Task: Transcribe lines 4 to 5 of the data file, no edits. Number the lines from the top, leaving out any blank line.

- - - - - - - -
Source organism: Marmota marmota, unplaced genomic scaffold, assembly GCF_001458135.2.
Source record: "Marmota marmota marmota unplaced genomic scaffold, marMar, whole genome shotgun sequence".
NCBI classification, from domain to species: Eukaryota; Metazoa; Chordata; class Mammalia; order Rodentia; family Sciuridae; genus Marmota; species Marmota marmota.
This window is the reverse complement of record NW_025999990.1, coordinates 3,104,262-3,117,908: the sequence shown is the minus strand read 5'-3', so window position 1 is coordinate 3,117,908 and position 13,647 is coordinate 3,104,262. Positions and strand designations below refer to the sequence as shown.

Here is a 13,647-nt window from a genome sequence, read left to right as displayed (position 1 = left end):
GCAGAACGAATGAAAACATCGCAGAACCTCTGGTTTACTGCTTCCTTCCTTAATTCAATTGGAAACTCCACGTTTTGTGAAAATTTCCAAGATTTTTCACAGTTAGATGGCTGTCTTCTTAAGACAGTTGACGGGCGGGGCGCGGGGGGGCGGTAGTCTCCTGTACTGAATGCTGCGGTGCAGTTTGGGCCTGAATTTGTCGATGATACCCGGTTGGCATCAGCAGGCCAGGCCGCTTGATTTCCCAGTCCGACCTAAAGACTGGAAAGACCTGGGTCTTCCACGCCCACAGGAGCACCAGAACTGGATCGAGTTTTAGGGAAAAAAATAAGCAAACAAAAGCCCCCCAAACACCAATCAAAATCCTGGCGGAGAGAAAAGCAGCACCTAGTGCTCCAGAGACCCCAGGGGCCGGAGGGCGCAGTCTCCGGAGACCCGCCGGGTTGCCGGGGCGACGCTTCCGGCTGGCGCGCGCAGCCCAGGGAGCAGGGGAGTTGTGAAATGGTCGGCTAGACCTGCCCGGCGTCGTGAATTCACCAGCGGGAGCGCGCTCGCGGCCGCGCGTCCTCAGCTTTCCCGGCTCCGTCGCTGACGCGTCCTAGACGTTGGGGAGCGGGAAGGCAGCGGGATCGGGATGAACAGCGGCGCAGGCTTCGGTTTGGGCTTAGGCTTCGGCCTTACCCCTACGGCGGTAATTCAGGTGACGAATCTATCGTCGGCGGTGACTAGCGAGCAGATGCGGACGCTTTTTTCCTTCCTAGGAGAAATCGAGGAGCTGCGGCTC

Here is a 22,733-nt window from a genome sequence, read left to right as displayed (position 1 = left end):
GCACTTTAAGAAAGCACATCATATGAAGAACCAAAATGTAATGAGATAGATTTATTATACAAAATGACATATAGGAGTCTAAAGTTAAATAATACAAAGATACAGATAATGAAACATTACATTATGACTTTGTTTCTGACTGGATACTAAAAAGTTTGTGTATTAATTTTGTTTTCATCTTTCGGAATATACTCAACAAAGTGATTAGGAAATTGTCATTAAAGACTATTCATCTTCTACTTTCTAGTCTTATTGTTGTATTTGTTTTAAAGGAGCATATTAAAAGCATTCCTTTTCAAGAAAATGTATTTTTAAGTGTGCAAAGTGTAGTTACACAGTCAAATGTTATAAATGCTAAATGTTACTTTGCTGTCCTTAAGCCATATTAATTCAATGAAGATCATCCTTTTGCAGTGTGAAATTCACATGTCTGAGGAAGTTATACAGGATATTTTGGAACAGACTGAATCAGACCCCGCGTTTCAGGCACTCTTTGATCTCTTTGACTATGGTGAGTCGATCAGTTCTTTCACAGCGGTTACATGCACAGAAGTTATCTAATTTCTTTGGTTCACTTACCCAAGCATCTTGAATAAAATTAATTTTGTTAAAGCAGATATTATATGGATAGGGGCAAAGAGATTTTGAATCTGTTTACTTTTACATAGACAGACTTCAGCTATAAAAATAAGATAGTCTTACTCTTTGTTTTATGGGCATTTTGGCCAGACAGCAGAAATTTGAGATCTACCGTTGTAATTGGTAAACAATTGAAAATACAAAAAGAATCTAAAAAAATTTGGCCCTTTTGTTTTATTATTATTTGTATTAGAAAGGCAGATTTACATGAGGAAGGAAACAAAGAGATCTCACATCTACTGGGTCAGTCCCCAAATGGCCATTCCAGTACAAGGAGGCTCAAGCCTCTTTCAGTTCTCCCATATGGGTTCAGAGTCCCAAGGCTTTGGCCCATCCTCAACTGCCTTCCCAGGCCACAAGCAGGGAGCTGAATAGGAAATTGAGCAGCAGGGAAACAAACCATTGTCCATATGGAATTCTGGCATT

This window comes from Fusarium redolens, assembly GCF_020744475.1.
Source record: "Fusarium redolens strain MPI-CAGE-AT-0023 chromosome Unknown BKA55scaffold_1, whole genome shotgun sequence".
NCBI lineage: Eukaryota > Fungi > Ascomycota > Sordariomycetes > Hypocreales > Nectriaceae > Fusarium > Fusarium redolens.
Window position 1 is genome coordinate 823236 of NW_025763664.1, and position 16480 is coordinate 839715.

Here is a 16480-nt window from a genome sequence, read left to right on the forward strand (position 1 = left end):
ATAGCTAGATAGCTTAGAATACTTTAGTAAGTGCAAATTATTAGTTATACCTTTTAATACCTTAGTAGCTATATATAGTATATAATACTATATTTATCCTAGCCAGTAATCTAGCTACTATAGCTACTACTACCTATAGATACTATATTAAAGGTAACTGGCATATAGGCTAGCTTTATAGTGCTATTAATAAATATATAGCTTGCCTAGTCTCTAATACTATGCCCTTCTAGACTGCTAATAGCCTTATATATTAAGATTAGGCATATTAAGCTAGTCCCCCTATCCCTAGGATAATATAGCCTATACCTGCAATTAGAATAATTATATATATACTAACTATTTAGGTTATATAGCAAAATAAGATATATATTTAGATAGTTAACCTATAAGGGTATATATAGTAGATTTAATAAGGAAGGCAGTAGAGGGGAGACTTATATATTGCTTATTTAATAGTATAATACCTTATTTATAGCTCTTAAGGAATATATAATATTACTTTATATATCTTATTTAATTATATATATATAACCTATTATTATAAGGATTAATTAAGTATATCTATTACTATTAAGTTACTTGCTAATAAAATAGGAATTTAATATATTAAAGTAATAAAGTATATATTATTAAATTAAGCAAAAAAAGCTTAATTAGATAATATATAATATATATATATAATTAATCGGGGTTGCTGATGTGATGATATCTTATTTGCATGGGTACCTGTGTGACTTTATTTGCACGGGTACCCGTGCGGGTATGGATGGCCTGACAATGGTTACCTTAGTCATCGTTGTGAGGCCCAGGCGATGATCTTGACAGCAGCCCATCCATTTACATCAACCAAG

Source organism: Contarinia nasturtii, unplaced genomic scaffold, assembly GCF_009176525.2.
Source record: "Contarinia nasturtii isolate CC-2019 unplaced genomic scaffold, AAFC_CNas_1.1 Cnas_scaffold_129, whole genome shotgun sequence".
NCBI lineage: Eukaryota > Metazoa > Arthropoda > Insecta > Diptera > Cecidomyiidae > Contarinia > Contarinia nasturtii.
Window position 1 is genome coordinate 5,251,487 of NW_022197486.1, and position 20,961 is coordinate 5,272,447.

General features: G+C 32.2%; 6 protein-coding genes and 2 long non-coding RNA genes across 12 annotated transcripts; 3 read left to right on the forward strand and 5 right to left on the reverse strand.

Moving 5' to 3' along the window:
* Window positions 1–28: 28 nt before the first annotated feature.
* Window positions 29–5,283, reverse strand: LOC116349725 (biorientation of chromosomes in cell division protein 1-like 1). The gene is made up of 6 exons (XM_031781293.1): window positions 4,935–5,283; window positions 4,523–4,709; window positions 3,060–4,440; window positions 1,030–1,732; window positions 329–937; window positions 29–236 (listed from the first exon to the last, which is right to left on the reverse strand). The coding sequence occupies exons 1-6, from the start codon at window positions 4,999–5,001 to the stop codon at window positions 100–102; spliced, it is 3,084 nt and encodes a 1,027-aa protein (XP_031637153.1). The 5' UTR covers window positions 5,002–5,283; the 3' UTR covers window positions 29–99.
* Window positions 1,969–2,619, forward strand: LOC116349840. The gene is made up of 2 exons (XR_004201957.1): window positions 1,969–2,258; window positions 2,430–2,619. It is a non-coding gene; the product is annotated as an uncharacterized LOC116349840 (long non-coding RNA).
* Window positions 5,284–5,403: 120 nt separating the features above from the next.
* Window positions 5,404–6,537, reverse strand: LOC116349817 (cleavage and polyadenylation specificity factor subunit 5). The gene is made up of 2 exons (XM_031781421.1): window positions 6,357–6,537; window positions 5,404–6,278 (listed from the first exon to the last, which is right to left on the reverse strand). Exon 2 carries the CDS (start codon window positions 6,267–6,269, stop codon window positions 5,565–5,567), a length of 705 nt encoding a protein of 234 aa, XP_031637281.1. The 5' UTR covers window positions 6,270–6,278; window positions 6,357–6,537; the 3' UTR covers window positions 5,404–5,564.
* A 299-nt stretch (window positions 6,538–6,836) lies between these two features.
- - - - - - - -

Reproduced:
This window is the reverse complement of record NW_025999990.1, coordinates 3,104,262-3,117,908: the sequence shown is the minus strand read 5'-3', so window position 1 is coordinate 3,117,908 and position 13,647 is coordinate 3,104,262. Positions and strand designations below refer to the sequence as shown.

Here is a 13,647-nt window from a genome sequence, read left to right as displayed (position 1 = left end):